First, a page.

This year, I made some resolutions I’ve never made before. Since I love to cook and try new things, I promised myself to try one new food every week. My mom and I are happiest when we travel together, and this year I hope to travel to four new states with her. Finally, in an attempt to be a “mature adult,” I will start investing my money this year.

However, each year, I always make a “readsolution:” a resolutionfor books! In 2020, I am committed to reading 50 books. While I do not make a strict list of what those 50 books will be, I always like to begin the new year by researching the best books of the last year as well as the most anticipated books in the year to come, and you’ll find some of those books below.

Do you have any “readsolutions?” Tell us! Message us at @villanovalibrary on Instagram or @falveylibrary on Twitter for a chance to be featured!

 

The Topeka School by Ben Lerner is not only one of Barack Obama’s favorite books of 2019, the novel also made the list of “Top 10 Books of 2019” on the list published by The New York Times and The Washington Post. Lerner writes a tender and expansive family drama set in the American Midwest at the turn of the century: “a tale of adolescence, transgression, and the conditions that have given rise to the trolls and tyrants of the New Right” (Amazon.com).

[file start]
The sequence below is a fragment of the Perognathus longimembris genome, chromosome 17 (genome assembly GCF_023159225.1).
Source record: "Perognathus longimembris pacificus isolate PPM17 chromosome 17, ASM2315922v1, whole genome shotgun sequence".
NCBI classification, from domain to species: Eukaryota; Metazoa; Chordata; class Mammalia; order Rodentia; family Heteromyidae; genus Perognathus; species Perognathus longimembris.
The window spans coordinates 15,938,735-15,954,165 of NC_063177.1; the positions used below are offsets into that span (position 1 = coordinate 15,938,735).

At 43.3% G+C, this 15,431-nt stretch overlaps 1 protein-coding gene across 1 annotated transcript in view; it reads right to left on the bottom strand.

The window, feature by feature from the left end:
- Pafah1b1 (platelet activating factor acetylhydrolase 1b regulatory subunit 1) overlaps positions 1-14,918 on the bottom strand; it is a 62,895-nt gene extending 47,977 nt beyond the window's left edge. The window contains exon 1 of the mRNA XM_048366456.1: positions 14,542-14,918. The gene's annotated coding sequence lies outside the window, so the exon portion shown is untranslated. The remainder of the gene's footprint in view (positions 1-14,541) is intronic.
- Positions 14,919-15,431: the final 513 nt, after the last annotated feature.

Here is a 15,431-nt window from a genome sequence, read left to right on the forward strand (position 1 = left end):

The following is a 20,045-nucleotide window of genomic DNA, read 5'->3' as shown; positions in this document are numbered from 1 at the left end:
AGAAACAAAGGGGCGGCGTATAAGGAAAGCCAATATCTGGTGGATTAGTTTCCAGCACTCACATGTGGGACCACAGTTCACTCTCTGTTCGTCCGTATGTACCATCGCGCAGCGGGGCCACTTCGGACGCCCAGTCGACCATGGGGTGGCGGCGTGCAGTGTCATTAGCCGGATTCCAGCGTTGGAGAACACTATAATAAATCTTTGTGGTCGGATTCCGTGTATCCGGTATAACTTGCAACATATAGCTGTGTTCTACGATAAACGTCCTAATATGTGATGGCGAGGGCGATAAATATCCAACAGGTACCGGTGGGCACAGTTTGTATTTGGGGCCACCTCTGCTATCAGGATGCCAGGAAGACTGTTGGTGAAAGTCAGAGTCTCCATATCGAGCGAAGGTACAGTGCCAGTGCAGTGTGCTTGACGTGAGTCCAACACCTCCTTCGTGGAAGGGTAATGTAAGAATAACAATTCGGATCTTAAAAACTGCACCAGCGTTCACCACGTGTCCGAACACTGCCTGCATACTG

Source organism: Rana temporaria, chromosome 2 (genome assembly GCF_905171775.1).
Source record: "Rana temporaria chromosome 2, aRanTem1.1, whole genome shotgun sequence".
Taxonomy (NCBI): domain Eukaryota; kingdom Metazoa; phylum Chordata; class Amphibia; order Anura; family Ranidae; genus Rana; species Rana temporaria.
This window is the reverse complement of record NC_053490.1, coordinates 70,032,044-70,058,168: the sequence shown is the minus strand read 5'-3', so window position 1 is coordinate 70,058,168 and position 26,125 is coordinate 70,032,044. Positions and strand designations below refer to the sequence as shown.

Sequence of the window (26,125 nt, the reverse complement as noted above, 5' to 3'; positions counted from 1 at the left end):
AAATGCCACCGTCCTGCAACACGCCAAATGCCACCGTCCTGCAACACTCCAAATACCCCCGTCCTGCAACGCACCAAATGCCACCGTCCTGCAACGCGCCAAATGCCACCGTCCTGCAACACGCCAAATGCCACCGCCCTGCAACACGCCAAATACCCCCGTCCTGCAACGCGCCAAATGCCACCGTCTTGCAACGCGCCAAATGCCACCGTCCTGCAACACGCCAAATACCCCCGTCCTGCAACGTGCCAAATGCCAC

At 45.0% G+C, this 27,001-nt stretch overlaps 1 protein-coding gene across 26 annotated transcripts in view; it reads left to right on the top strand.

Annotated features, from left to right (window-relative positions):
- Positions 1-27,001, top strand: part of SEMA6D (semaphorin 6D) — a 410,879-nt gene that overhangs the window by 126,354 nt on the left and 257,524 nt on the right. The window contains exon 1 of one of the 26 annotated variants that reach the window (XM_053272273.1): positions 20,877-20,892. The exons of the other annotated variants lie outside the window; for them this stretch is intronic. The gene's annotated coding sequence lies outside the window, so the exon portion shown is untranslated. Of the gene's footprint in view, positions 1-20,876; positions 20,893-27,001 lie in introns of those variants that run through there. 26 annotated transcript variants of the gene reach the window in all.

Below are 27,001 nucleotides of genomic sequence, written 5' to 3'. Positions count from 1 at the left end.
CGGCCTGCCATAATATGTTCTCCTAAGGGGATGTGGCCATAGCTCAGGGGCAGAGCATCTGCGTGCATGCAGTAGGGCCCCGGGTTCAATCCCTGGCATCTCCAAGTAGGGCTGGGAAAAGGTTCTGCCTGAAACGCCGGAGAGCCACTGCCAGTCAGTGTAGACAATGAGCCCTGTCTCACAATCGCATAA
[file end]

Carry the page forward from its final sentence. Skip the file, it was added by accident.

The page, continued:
little women book cover

 

Little Women by Louisa May Alcott isn’t a new book, but there’s been a buzz surrounding the classic book because of the brand new and (already critically acclaimed) movie starring Laura Dern, Timothee Chalamet, Saoirse Ronan, Emma Watson, and Florence Pugh. If you haven’t read this book since middle school (like me), maybe the book deserves a fresh read.

 

 

 

Literary genius Zora Neale Hurston passed away in 1960, but Genevieve West edited and compiled 21 found short stories of Hurston’s to create the new Hitting A Straight Lick with a Crooked Stick: Stories from the Harlem Renaissance. The book is “an outstanding collection of stories about love and migration, gender and class, racism and sexism that proudly reflect African American folk culture that enriches our understanding and appreciation of this exceptional writer’s voice and her contributions to America’s literary traditions” (Google Books). To read an excerpt from the book, check out the New York Times article here.

 

 

Voyage of the Sable Venus and Other Poems is the debut collection of poetry by Robin Coste Lewis. The Collection won the National Book Award for Poetry in 2015, the first debut collection to win the award since 1974. Coste Lewis will be visiting campus on April 21 as part of Villanova University’s 22nd annual Literary Festival. She will speak at 7 p.m. in Falvey’s Speakers’ Corner, and the event will be followed by a reception and book signing. To learn more about the other authors coming to Lit Fest, click here.

(Images sourced from Amazon.com.)

 


Daniella Snyder HeadshotDaniella Snyder, Graduate Assistant in the Communication & Marketing department at Falvey, read 47 books in 2019. Some of her favorite 2019 reads were Educated by Tara Westover, The Female Persuasion by Meg Wolitzer, To The Lighthouse by Virginia Woolf, Becoming by Michelle Obama, and Three Women by Lisa Taddeo.

 


 


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Last Modified: January 15, 2020